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But let’s stick to the seat-dancers here, for now. In talking to Ali, I don’t think she’s a monster, and I think she is genuinely ashamed of what she did; she seems apologetic. The track drive really did make her and her friend aware of an automotive culture they had no awareness of before, so that’s a positive thing.

I asked Ali if she felt that the fact that her and her friend were models, conventionally attractive women, had anything to do with the fact that they could do something disrespectful and stupid like this to someone’s car, and then get what many would see as a reward, some hot laps in a track car. She responded:

“I’m not naive. I know that’s why... I’m not a stupid girl. If we were a little bit less fortunate-looking, it would have been just two idiots in a car.”

She also made it clear that this is not always a positive thing: in addition to being camera-friendly enough for a couple of Miata racers to want to take them out on the track, the way they looked and how they were perceived to be seems to have inspired many comments and emails threatening violence, and even rape threats. (Way to go, internet.)

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She read me some, and, absolutely, they’re abhorrent. And there were lots of those. A friend who commented positively was mistaken for the other woman in the photo, and her place of work was discovered, and her friend almost lost her job.

Now, I’m not going soft on the don’t-fuck-with-someone’s-ride mantra, but standing in someone’s car is, obviously not a murder and rape-worthy offense. I mean, what is? You’d think this wouldn’t need to be said, but, clearly it is.

All of this makes this whole story more complicated and maddening. You want to have the simple, righteous, cleansing anger at a couple of idiots who don’t respect people’s cars. Part of me wanted Ali to be a bratty dipshit on the phone, so I could rail and rant in a holier-than-thou fashion and be a hero to all of us who love cars.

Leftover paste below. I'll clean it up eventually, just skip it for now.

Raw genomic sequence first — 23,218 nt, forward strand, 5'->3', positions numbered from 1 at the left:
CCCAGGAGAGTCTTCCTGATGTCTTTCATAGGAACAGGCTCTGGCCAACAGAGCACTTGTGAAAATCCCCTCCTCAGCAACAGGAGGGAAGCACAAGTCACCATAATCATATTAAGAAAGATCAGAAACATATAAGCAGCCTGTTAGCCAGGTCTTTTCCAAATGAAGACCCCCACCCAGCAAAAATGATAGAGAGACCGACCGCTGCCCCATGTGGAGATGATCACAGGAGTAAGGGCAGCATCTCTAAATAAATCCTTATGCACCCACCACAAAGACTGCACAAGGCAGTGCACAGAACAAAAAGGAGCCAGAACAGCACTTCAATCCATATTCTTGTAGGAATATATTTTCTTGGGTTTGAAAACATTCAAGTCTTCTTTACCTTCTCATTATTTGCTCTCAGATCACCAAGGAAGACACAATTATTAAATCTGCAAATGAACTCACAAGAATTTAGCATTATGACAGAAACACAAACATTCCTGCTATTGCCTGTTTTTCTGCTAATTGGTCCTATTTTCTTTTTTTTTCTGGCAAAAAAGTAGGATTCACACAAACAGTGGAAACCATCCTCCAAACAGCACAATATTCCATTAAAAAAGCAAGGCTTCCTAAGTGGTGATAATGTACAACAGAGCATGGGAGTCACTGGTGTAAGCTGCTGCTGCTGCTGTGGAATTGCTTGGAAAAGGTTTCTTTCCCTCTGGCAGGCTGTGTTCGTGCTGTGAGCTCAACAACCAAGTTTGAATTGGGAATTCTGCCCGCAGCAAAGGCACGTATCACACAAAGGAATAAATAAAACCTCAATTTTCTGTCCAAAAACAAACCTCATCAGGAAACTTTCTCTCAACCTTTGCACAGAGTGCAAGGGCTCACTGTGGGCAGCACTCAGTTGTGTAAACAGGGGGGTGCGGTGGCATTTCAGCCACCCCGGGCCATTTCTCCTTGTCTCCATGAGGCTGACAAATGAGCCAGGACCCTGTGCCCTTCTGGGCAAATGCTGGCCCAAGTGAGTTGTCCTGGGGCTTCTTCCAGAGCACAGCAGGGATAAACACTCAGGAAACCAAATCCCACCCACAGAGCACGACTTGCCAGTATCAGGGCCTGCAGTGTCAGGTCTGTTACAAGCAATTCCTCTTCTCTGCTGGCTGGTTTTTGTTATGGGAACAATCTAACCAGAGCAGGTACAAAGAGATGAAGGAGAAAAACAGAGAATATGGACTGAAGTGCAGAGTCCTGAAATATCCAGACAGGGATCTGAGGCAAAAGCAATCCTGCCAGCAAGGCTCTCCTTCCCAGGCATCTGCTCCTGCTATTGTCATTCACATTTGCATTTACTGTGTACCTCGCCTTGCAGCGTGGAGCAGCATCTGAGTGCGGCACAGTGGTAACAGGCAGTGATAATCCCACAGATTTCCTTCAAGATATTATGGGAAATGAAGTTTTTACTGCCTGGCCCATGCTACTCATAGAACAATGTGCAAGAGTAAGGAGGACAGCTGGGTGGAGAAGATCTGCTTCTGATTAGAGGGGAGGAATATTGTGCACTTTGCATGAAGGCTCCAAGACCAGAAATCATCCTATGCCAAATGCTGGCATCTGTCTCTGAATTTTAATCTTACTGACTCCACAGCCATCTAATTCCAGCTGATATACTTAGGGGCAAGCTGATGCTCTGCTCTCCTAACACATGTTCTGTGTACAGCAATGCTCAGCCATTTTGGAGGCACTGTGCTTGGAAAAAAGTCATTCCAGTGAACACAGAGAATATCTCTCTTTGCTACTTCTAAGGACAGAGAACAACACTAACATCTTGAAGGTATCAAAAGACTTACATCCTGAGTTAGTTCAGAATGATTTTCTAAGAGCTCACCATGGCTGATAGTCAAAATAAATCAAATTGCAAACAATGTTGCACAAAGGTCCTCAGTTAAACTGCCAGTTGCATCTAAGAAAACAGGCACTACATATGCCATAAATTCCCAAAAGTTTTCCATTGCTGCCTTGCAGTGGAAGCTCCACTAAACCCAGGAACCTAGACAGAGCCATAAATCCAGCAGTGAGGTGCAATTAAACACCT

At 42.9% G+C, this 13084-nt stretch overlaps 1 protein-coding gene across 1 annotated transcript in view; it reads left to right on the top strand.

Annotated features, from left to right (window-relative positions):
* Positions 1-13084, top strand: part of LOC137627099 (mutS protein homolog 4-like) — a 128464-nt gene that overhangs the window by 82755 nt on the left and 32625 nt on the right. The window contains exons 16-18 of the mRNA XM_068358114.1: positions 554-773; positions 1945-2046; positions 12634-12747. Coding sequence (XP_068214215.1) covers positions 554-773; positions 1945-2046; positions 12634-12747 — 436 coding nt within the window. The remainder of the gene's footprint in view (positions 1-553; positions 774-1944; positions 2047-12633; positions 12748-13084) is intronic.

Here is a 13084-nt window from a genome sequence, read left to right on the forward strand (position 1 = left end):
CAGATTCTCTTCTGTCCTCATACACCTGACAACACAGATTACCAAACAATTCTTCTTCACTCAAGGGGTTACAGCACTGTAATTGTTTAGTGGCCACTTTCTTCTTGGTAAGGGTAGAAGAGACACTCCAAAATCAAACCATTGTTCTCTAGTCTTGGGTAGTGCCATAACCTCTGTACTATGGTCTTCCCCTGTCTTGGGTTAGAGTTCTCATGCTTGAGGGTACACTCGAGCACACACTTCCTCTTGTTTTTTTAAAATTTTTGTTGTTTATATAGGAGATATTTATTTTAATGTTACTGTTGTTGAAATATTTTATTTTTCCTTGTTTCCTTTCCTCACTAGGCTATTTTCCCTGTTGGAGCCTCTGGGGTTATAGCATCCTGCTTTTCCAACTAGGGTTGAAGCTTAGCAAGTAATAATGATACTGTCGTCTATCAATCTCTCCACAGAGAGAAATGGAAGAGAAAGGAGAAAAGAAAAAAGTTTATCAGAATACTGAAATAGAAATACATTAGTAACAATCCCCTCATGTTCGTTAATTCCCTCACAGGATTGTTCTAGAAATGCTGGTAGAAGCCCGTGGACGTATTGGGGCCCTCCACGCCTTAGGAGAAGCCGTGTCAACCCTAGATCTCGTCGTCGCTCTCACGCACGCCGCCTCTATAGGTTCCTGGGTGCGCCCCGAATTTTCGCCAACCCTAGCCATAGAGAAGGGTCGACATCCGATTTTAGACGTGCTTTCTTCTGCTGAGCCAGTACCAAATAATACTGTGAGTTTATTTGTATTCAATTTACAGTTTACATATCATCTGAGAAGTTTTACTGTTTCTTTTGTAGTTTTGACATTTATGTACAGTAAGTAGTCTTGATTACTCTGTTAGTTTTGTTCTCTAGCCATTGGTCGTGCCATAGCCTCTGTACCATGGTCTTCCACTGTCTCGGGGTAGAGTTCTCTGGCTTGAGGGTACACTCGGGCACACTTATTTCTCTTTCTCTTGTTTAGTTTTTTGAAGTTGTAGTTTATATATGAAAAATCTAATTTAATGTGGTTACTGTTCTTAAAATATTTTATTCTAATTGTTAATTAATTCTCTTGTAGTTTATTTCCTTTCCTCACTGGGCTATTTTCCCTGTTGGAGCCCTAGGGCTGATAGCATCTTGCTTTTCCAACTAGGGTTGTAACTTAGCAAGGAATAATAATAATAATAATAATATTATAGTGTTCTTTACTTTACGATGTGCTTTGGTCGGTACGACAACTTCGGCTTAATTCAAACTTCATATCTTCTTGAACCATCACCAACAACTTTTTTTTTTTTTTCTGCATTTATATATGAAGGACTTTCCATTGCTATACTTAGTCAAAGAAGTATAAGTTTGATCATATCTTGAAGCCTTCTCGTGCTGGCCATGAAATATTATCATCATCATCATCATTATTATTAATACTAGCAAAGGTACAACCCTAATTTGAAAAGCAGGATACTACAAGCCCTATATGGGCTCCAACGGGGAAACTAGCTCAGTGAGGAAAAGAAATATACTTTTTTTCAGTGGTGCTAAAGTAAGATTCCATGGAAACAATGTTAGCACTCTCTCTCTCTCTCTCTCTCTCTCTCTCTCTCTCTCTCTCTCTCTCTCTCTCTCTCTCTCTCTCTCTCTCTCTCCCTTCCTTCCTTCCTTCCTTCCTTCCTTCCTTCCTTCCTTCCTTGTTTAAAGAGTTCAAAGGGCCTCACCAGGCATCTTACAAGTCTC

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But nothing’s that simple. People sometimes do stupid things. As much as I’d love to completely vilify them, I really can’t. I’ve done dumb shit, too.

Of course, when I asked Nicole Kathleen about Ali’s claim that she attempted to apologize in person, she told me this:

That is a complete and total lie. There has been zero attempt made to this day to apologize in any capacity. The only communication I have received from either woman has been them telling me that I am the “only one who has committed a crime”. They both mentioned in their messages that they were going to attempt to apologize, but that it was “very clear” to them that it “is not an apology I want, but attention, by inviting people to share your [my] half-truth story.”

So, did Ali attempt to apologize to Nicole? I wasn’t there, and this back-and-forth is sort of making me want to punch a hoagie. Nicole also says they attempted to talk to her as she was with her daughter in the parking garage, and when she refused, this happened:

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When they walked away they shouted, “thanks for the followers!”

Hm.

I got the impression that Ali seems at least somewhat aware of her quite privileged position in life, but also that she’s a target. She’s no saint, but she’s probably not a monster. The same can be said for Nicole Kathleen, and her husband, the Miata’s owner.

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You know, like you, me, and everybody you know.

I’ll let you come to your own conclusions about the video, the likelihood that any lessons of any sort were actually learned, or why this was even made to begin with. The only thing I want to leave with is the one important take-away lesson that is pretty black-and-white: No matter who you are, don’t mess with someone’s car.

This isn’t a lesson that you’d think needed to be said, but it’s worth remembering that for most of us, if you jump in someone’s convertible, you won’t get a free track day.